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An economics of hope cannot be constructed on a politics of resentment

(Sanjaya Baru) To attribute the stunning outcome of the elections to the Bihar state legislature to arithmetic alone – the index of opposition unity, to use the phraseology of the psephologist – would be to miss the woods for the trees. Electoral arithmetic was, to be sure, a factor. Not the only factor. If the en masse migration of the Congress Party vote to the Aam Admi Party in the Delhi assembly elections contributed to Arvind Kejriwal’s massive victory, the coming together of the anti-Bharatiya Janata Party (BJP) vote in the form of the ‘all-in-one unity’ of Mahagatbandhan contributed to the victory of Nitish Kumar. The arithmetic worked.

In the era of television, social media and increased direct communication elections have also become presidential in that voter preferences are increasingly influenced by the leadership on offer. Thus, the May 2014 Lok Sabha verdict was as much a vote for Narendra Modi as it was a vote against Rahul Gandhi. Indian elections are not just about policies, but also personalities.

In 2009 the Lok Sabha vote was for Manmohan Singh and against Lal Krishna Advani. In Andhra Pradesh and Telangana, in West Bengal and Tamil Nadu, in Karnataka and Rajasthan, irrespective of the political parties and policies in play, voters chose specific individuals to head their government. Thus, Chandrababu Naidu, K Chandrashekhar Rao and Vasundhara Raje worsted the Congress Party, Siddaramaiah defeated the BJP, Mamata Banerjee defeated the Left Front and so on. In Delhi, the BJP offered the wrong option and lost the elections. In Bihar it offered no option at all.

The Bihar verdict creates a new template for the 2019 elections. The choice will be between Narendra Modi and a potential non-Congress alternative. The Congress will remain a midwife, not the mother of new possibilities.

The challenge now for Prime Minister Modi will be to regain the initiative in New Delhi. Between the stunning defeat in Delhi and the ignominious one in Patna, the Modi government had lost its way. That the ‘aspirational voter’ opted for Nitish Kumar over Narendra Modi suggests that within a year of his historic victory Mr Modi is no longer viewed as the messenger of hope by aspirational India. How does he recover that image?

In seeking to remain the symbol of hope of an aspirational, rising India there are no shortcuts. A relentless focus on development, on the creation of the required social and economic infrastructure of a better and a more equitable life will alone keep hope alive, and political support steady. An economics of hope cannot be constructed on a politics of resentment.

Whatever Mr Modi’s detractors may say, this is the strategy he adopted after 2002 in Gujarat. Mr Modi became the symbol of Gujarati pride by being the agent of the state’s progress. He managed to generate and sustain positive expectations about the future of Gujarat, whatever be the past. That worked for the state and for him. In the period 2004 to 2009 that is precisely what Prime Minister Manmohan Singh did. He became the symbol of hope of a better life and of a better status for India in the comity of nations. When Dr Singh lost control over that narrative, he and his party lost the plot and the election.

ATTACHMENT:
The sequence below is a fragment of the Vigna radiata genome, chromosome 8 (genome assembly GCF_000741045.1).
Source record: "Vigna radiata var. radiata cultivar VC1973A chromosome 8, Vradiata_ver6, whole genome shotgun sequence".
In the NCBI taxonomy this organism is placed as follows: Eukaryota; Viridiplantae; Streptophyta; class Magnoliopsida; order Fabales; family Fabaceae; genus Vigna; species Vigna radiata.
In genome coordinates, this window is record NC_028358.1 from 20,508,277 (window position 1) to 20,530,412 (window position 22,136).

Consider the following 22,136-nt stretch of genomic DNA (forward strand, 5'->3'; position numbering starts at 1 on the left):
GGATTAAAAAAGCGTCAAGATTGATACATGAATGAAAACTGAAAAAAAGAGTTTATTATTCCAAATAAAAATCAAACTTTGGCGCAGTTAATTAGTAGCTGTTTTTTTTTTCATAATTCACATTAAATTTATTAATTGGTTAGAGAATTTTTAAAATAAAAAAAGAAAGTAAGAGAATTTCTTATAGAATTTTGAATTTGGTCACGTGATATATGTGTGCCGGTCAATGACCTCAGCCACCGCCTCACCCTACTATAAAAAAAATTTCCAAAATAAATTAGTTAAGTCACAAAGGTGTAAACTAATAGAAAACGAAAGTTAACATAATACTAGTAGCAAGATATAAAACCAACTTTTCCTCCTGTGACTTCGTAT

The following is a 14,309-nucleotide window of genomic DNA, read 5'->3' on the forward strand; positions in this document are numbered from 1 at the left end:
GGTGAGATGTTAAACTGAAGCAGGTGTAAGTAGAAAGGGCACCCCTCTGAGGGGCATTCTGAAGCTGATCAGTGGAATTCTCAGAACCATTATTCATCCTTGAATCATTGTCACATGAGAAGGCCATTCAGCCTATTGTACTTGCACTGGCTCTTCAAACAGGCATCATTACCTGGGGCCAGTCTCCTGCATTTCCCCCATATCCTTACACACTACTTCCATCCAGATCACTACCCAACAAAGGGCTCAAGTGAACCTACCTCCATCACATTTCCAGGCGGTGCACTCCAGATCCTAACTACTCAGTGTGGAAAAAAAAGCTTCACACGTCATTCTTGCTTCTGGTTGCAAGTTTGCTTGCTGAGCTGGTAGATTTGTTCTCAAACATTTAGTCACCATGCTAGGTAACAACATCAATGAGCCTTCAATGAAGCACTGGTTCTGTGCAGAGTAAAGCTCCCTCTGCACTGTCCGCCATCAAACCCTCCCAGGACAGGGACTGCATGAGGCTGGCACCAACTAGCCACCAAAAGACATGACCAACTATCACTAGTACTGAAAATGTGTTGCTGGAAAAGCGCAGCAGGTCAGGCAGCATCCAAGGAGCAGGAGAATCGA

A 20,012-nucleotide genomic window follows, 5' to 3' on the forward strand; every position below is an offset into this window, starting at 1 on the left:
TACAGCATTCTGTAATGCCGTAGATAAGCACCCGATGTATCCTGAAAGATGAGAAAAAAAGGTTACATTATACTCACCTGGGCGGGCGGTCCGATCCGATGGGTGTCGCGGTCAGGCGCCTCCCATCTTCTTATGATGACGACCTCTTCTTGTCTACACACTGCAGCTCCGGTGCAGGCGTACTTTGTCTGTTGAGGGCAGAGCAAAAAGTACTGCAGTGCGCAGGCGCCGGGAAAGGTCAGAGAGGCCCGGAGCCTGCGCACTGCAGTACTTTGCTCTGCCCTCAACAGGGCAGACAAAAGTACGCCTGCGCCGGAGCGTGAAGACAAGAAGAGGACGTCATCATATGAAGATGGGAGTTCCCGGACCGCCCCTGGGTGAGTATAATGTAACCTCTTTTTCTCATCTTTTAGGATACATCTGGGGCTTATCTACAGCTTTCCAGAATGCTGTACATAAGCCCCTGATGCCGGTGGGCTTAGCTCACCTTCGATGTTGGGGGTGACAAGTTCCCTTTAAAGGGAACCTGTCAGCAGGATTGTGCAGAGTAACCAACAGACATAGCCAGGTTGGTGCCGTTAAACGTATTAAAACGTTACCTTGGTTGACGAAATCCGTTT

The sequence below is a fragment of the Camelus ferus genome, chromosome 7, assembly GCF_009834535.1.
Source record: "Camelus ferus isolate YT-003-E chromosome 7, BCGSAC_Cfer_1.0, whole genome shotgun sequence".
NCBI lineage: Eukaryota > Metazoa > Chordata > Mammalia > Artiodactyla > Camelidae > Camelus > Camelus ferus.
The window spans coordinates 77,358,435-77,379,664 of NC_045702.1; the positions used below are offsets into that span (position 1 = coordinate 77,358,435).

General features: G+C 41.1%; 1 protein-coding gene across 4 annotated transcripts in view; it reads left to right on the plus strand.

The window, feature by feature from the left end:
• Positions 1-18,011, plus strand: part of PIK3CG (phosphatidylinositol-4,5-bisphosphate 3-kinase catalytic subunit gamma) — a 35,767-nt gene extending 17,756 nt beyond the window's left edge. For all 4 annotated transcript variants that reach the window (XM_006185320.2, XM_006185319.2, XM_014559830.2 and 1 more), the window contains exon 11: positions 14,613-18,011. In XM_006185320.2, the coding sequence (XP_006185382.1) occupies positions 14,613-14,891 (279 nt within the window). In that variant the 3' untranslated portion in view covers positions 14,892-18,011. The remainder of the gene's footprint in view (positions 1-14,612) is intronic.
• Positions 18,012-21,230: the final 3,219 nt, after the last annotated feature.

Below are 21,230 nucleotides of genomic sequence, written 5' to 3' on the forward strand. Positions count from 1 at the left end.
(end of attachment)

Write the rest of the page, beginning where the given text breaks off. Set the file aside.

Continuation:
In analyzing the Bihar verdict it would be meaningless for Mr Modi to ask what went wrong in the campaign. Did the BJP get the arithmetic wrong? Should it have had a chief ministerial candidate leading the campaign? Should the focus have been on development rather than divisive social rhetoric? The answer to all these questions would obviously be in the affirmative. But those questions will not provide the answer to finding the way forward in Delhi.

At the centre, Mr Modi needs course correction. To begin with, a cabinet reshuffle that is more respectful of the verdict of 2014. If there is inadequate talent within the BJP in parliament, bring talented and respected people from outside. Powerful prime Ministers have done that in the past. Greater regard needs to be shown to his urban middle class voters by replacing an impolite Smriti Irani and inducting a distinguished scientist like Anil Kakodkar or an inspiring entrepreneur like Narayana Murthi as minister for human resources development. Within his own party Mr Modi has to empower the likes of Dr Harsha Vardhan over the J P Naddas of the party. A demonstration of greater competence and lesser arrogance by his team would help.

Going beyond appearances, the focus of policy has to be on improving quality of governance at the centre, so that the slogan of ‘minimum government, maximum governance’ sounds credible once again. Expectations about growth have started turning positive. Those about governance must do too. The ideological campaigns of the past few months have not just dented the government’s image and diverted public attention, but have made investors more risk averse and cautious. Optimism about the future cannot be generated on the back of sullenness about the past.

Sanjaya Baru is an Indian political commentator and policy analyst, currently serving as Director for Geo-Economics and Strategy at the International Institute of Strategic Studies.
He can be reached at [email protected]